The Third Place

We humans are social beings; we crave, in varying degrees and in varying times, social interaction.  For extroverts that comes more frequently than for introverts; but at some point in time we all want to connect.  We each have what are known as physical “places” in our lives:  The first place is the private home; the second is often either the workplace or school; the third place is an environment in which we feel comfortable, “at home”, or refreshed in one way or another.  Some examples of third places are libraries, the barber’s or hair salon, Starbucks, pubs, public recreational centres, and restaurants that don’t breathe down your neck to order or clear your table.  The first two places are where we go because we need to, but the third is where we go because we choose to.

Bloomsbury Coffee House, London

Bloomsbury Coffee House, London; image credit – TripAdvisor.co.uk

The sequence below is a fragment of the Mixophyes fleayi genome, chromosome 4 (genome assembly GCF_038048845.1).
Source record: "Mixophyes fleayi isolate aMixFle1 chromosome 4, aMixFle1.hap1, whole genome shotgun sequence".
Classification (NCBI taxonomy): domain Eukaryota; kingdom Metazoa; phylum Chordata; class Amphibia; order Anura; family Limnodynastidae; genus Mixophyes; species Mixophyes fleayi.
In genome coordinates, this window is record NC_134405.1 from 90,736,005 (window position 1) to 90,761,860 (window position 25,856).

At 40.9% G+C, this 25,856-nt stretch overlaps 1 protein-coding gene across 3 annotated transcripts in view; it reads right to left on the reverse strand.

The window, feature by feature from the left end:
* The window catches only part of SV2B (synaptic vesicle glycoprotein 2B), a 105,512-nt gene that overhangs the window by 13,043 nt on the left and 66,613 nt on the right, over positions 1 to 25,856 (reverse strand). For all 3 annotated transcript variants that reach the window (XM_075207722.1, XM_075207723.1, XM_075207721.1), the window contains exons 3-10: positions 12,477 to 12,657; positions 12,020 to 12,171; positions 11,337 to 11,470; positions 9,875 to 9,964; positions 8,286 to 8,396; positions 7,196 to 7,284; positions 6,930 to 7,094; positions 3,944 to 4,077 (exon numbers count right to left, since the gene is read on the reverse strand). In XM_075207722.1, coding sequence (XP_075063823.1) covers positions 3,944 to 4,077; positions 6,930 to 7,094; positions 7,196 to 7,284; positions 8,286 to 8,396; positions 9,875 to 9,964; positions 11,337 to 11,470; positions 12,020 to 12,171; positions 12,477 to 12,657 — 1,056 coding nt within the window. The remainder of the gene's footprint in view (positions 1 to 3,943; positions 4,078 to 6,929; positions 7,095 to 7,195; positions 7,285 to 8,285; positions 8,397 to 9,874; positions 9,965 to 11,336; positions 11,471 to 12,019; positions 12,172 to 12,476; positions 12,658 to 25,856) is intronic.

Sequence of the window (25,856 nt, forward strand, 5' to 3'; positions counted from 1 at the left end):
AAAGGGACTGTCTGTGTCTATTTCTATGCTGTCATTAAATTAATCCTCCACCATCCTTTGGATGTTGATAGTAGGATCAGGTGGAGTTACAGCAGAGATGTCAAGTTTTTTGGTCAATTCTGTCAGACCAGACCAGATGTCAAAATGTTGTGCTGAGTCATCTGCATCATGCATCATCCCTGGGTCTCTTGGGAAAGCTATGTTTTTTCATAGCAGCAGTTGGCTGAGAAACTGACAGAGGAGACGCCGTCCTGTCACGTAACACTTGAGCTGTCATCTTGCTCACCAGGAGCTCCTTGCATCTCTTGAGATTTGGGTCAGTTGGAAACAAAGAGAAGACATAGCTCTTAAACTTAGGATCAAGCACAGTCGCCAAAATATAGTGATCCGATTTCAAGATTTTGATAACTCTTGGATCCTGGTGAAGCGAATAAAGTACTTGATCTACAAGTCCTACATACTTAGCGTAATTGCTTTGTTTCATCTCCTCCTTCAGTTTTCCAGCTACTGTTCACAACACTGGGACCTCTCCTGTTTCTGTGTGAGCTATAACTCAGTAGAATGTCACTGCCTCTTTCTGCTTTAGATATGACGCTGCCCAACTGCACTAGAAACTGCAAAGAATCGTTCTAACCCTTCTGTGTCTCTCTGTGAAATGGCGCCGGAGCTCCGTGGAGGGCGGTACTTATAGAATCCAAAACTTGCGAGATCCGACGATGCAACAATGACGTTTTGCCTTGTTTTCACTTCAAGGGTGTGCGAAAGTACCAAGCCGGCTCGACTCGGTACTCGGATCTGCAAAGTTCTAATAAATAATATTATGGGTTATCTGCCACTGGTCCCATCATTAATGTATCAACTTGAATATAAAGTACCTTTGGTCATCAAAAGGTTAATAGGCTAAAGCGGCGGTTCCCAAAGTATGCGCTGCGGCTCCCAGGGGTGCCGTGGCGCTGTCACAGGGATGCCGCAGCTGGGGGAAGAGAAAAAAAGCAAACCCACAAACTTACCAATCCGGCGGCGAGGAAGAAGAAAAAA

Companies like Starbucks, or television shows like “Cheers” capitalize on this craving; they create an environment which feels like a home away from home, a place to slow down, to rest awhile, to read or write or study, and they attract people in droves.  In this cyber age we also have virtual places:  Facebook is the virtual equivalent to a pub, where people hang out and share their lives while friends are free to share and receive to whatever degree that suits them; in a way, it is essentially selfish:  We all have those friends who bask in the sunny parts of our lives, but shy away from our shadows; cyber platforms such as Facebook merely amplify that tendency.  Nevertheless, it provides a platform to connect with others with whom physical contact may be impossible; I have family abroad and friends in every time zone, and keeping up with them would be impossible without Skype and Facebook.